Joel Leclerc’s recent post The importance of freedom in software reminds us that the reason we contribute to projects like Ubuntu is that they it is made for sharing. Use it, modify it, improve it, share it. Anywhere, any time and with any number of people all over the world. No licence required. Take that away and you take away the reason for people to contribute.
Recent comments by a CC member that our ability to modify, improve and share it might be restricted by compilation copyright are a dangerous threat to our community. It’s the sort of thing the Community Council should be there do take a stand against, but alas no.
Compilation copyright is an idea exclusive to the US (or North America anyway). It restricts collections of items which otherwise have unrelated copyright restrictions. A classic example is a book collection of poetry where the poems are all out of copyright but the selection and ordering of poems is new and has copyright owned by whoever did it.
It’s completely irrelevant outside the US where most of the world is located but we like to look after everyone so what’s the situation for people in the US?
Kubuntu images are made from lists of packages in seed files which get made into meta packages. You could indeed argue that this meta package is subject to compilation copyright, I couldn’t find any case law on it so I suspect it’s entirely undefined. The good news is the meta package has always been GPL 2 licenced so voila, no copyright restrictions beyond the norms of free software.
The seed respoitory has curiously lacked a licence until I added the GPL the other day. It has a number of copyright holders primarily me (from before and after I worked for Canonical) and Canonical (from when I did). Anything on Launchpad has to be free software so we could say the same applies here but more reliably the seed isn’t what’s distributed on the images, the meta package is.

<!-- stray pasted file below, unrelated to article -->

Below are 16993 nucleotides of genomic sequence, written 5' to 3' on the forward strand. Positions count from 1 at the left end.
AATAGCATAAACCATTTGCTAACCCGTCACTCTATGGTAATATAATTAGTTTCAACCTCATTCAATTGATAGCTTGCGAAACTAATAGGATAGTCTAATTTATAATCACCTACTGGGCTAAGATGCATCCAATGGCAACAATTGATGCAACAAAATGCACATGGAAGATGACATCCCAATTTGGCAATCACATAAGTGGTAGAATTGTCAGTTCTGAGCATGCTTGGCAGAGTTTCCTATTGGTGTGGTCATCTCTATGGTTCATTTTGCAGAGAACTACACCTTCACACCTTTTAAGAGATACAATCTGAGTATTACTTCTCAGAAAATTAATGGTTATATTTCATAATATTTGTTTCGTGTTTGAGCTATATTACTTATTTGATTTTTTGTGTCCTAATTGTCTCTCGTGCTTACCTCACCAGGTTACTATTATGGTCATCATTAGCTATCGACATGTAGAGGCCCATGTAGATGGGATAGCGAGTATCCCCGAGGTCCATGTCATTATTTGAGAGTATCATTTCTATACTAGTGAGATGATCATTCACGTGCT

And of course it’s easy to replicate, the list of packages is just those that come from KDE for the most part so you can argue any compilation copyright is KDE’s, which in the case of Plasma is me again as release dude. And I pick GPL.
And in case anyone is getting confused, this has nothing to do with GCC style compilers, running some code through a compiler makes no difference whatsoever to what copyrights apply to it and nobody has ever seriously said anything different unless they’re trying to muddy the waters. I recently had Mark Shuttleworth say that of course you could copy individual binaries from Ubuntu.
But but… you’re not a lawyer
It’s too complex for you…you’re too small and too wee and you need those weapons of mass destruction to prevent terrorism… was the self-deprecating argument the unionist politicians came up with for voting no to Scottish independence. It worked too, for now, amazing.
Similarly I’m amazed at how otherwise very intelligent free software geeks look down on their ability to understand copyright and other laws. If we took this attitude to coding I’d never have started contributing to KDE and I’d never learn what real coding is like. If you want to know about an area of law it’s the same as coding, you read some textbooks, read some acts of parliament, read some EU directives, read some case law and come up with a decision. It’s exactly what judges do when they make a decision, no different.
Based on the above I have maintained the KDE licence policy and reviewed thousands of packages into the Ubuntu archives. So I feel equally competent to make the obvious declaration that compilation copyright has no relevant to Kubuntu because we freely licence the meta package. Remember geeks you are strong and free, don’t let anyone talk you down with unspecified scaremongering like “things get even more complicated” if they can’t say what makes it complicated then you can safely ignore it.by